In 2018, more than half of the people in Indiana county jails were awaiting trial and had not been convicted of a crime according to Indiana Criminal Justice Institute. Many of them are in jail simply because they cannot afford to buy their way out.

The consequences of pretrial detention are tremendous. After even a short stay in jail, research shows many people face significant collateral damage. People lose their jobs, their housing, and even their families. This happens so commonly that entire communities are impacted. For these reasons, pretrial detention should be limited to the rare case in which a person poses a serious, clear threat to another person. 

In order to significantly reduce Indiana’s reliance on pretrial detention and to combat racial disparities in the criminal legal system, the Indiana elected officials must enact pretrial reform. This includes enhancing speedy trial rights, expanding access to counsel, and expanding mandatory cite and release policies.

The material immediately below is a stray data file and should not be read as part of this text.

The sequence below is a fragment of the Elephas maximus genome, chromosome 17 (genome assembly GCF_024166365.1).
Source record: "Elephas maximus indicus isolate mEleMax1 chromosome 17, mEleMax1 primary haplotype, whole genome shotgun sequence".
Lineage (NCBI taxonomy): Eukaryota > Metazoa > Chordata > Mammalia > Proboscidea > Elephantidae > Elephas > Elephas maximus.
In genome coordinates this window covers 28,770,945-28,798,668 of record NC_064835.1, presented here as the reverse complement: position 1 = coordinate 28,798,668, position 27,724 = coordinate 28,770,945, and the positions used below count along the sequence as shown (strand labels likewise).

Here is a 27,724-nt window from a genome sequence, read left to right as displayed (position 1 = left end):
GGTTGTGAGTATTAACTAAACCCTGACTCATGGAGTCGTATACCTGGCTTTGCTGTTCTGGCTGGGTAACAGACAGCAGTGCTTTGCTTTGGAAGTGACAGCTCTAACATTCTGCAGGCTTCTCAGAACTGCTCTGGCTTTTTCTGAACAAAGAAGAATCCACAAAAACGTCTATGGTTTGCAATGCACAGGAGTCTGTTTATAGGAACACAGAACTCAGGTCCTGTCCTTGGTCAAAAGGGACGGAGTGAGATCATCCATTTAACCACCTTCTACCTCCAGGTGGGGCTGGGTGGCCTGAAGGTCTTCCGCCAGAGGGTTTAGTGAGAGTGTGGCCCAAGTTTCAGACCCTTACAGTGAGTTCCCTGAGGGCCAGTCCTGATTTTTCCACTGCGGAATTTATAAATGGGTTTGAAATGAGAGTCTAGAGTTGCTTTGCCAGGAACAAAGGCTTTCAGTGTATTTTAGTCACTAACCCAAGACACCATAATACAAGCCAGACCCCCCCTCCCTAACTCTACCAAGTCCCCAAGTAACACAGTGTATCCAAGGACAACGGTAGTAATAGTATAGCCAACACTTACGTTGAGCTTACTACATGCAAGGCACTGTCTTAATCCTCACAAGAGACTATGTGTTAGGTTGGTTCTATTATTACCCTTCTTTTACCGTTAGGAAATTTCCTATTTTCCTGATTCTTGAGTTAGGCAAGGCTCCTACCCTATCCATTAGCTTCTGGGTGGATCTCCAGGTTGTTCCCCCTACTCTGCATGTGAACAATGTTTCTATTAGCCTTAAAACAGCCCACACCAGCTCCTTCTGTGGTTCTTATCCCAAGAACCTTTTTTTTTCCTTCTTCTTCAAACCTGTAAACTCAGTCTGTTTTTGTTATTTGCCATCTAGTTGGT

During the 2020 Session here in Indiana, House Bill 1076 authored by Representative Cherrish Pryor, aimed to address issues with pretrial detention by promoting the use of cite and release programs. The bill encouraged police to issue a court summons for nonviolent misdemeanor crimes instead of hauling the alleged perpetrator off to jail, ultimately reducing unnecessary incarceration.

As introduced, H.B. 1076 would have made these cite and release policies mandatory, however that language was amended to make cite and release an option for police officers. Ultimately, the bill died in Died in the Senate Corrections and Criminal Law Committee.

Given the massive jail overcrowding crisis Indiana is facing, we hope Indiana legislators will work to pass mandatory cite and release laws, as an alternative to booking, for as large a number of people as possible.

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